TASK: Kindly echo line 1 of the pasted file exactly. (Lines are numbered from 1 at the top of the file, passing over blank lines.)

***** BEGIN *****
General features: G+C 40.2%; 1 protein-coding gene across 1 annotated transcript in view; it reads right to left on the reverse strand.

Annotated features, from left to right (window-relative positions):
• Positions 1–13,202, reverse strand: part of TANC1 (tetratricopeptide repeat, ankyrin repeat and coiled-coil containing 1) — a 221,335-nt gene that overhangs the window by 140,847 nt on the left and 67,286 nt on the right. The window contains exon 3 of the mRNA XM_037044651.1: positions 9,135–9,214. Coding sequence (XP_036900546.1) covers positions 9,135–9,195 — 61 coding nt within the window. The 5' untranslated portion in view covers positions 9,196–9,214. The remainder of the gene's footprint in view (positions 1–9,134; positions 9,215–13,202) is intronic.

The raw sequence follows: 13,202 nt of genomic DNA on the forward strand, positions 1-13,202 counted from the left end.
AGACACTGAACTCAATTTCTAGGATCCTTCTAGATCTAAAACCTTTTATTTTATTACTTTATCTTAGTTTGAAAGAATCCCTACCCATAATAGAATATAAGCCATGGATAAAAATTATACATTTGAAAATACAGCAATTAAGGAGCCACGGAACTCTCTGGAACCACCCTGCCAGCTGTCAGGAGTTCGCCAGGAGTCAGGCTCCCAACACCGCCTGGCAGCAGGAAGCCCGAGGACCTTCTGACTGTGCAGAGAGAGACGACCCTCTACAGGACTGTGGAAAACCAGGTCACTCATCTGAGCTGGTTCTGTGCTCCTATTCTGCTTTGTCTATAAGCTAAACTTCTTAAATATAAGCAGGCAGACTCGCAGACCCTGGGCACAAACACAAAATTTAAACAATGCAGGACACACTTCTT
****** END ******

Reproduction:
General features: G+C 40.2%; 1 protein-coding gene across 1 annotated transcript in view; it reads right to left on the reverse strand.